The child welfare system in Kansas is harming the very children it is charged with protecting according to a new federal class action lawsuit filed last month. The National Center for Youth Law (NCYL) along with Kansas Appleseed, attorney Lori Burns-Bucklew, and Children’s Rights filed the suit on behalf of the approximately 7,600 children who are currently or will be placed in the state’s foster care system.
This lawsuit addresses two fundamental systemic failures. First, Kanas lacks adequate housing for children in the state’s care, leaving these children vulnerable to severe housing disruptions also known as “churning.” This subjects foster children to needless moves, often more than fifteen or twenty placements; some children even move more than fifty or one hundred times during their time in foster care. Alarmingly, the Kanas Department for Children and Families (DCF) frequently subjects children to “night-to-night” or short-term placements. In a repetitive, destabilizing cycle, children are regularly forced to sleep for a night or several nights anywhere a bed, couch, office conference room, shelter or hospital can be found. For days, weeks, or even months at a time, they spend their nights in these short-term placements and their days in agency offices waiting to find out where they will sleep next, only to repeat the same cycle again. DCF’s practice of extreme housing disruption inherently deprives children of basic shelter and effectively renders them homeless while in state custody.
Kansas’s inability to provide safe, appropriate and stable housing for the children in its care, is the worst placement crisis NCYL has seen in 40 years of doing this work. The haphazard system of housing placements, combined with chronic DCF understaffing, results in minimal oversight and monitoring leading to children being placed in settings where they have been sexually assaulted, and sex trafficked.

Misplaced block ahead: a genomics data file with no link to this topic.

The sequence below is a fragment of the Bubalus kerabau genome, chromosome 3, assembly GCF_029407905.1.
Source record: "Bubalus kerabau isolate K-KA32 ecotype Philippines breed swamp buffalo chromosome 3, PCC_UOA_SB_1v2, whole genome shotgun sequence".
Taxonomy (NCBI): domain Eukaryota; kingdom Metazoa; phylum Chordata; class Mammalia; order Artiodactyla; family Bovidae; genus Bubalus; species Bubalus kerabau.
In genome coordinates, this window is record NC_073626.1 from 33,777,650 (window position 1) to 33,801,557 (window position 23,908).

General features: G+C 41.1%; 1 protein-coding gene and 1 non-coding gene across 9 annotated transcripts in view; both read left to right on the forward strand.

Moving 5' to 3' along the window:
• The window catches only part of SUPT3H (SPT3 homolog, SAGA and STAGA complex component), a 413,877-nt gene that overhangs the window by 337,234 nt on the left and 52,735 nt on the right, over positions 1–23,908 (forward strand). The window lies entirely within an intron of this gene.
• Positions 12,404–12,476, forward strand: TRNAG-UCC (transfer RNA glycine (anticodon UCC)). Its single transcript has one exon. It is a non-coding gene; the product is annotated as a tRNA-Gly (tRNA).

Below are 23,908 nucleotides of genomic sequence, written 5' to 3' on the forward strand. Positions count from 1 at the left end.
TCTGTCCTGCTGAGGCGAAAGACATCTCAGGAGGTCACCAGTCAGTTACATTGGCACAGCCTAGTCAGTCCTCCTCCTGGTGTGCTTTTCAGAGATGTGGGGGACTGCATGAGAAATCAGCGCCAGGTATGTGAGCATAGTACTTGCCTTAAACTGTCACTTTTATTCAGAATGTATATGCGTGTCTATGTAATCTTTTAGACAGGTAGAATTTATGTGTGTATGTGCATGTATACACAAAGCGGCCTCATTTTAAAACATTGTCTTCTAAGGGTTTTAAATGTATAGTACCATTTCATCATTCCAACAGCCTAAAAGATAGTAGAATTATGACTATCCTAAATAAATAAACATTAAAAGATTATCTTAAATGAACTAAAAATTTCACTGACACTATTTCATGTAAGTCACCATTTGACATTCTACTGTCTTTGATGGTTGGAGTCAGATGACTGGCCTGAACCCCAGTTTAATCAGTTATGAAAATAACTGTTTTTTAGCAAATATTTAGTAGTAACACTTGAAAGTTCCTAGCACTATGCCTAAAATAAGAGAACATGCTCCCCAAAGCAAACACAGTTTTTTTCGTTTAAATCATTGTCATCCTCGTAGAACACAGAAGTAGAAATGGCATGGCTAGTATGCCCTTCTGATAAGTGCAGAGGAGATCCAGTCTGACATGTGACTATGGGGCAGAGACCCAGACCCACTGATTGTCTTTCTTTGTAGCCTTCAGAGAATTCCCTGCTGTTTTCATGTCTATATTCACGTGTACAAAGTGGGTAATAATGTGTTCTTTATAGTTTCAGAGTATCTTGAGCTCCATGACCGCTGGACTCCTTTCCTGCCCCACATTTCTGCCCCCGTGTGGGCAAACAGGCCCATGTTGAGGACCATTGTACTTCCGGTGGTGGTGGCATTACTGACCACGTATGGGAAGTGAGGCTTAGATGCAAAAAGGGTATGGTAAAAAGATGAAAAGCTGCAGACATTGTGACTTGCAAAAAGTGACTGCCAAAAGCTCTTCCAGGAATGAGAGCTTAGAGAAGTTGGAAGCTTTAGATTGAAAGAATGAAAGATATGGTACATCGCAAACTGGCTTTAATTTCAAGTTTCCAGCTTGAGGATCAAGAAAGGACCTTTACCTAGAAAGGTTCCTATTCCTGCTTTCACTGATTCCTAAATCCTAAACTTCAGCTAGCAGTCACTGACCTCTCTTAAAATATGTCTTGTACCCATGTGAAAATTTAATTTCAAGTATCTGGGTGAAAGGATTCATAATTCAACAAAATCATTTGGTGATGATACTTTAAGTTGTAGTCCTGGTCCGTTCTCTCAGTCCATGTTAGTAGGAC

Instead of resolving the housing shortage, DCF has created workarounds like having youth sleep in offices and arranging for showers at the local YMCA, which maintains extreme placement instability as the status quo.
Kansas also fails to provide children in DCF custody with mental health and behavioral health screening, diagnostic services, and treatment, including trauma-related screening and diagnostic services. The failure to provide mental health services mandated by the Federal Medicaid statute causes, and risks causing, profound emotional and psychological harm to children in foster care. All children entering foster care in Kansas have suffered the known trauma of removal from their homes, and thousands of children in DCF custody have identified mental health needs and disorders at any given time. Yet, known shortages, delays, and waitlists for mental health services and treatment, including administrative barriers to prompt and sustained service delivery, continue to result in children being deprived of the mental health care they require.
Plaintiffs in the lawsuit seek to compel system-wide changes to prevent ongoing harms, and risks of harm, to themselves and other foster children in DCF custody.